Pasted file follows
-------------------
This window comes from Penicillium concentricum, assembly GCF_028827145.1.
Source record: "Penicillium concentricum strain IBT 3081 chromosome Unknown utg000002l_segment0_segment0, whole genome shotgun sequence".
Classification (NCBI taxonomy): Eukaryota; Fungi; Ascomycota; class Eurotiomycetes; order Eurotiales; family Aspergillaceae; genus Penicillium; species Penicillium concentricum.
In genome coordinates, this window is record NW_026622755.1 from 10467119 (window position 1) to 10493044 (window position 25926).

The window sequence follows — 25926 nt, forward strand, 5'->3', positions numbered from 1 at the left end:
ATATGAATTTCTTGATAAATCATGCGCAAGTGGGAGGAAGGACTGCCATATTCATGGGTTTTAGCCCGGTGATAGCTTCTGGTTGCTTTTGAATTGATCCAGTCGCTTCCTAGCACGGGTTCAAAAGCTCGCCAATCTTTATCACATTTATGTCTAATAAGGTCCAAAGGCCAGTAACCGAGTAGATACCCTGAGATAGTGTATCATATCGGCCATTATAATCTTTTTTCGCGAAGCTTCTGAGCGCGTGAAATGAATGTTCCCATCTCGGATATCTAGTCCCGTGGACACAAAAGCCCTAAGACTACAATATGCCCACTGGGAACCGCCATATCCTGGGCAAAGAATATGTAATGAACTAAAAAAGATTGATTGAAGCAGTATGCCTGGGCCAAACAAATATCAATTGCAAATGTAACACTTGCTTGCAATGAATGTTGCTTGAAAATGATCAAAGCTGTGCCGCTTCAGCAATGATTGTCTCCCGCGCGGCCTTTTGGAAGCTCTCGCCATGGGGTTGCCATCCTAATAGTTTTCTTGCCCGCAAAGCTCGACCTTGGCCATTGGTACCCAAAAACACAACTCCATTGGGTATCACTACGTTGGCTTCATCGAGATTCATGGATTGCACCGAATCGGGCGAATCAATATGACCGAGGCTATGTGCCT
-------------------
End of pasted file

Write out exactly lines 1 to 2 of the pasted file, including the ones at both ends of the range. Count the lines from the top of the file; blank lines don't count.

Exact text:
This window comes from Penicillium concentricum, assembly GCF_028827145.1.
Source record: "Penicillium concentricum strain IBT 3081 chromosome Unknown utg000002l_segment0_segment0, whole genome shotgun sequence".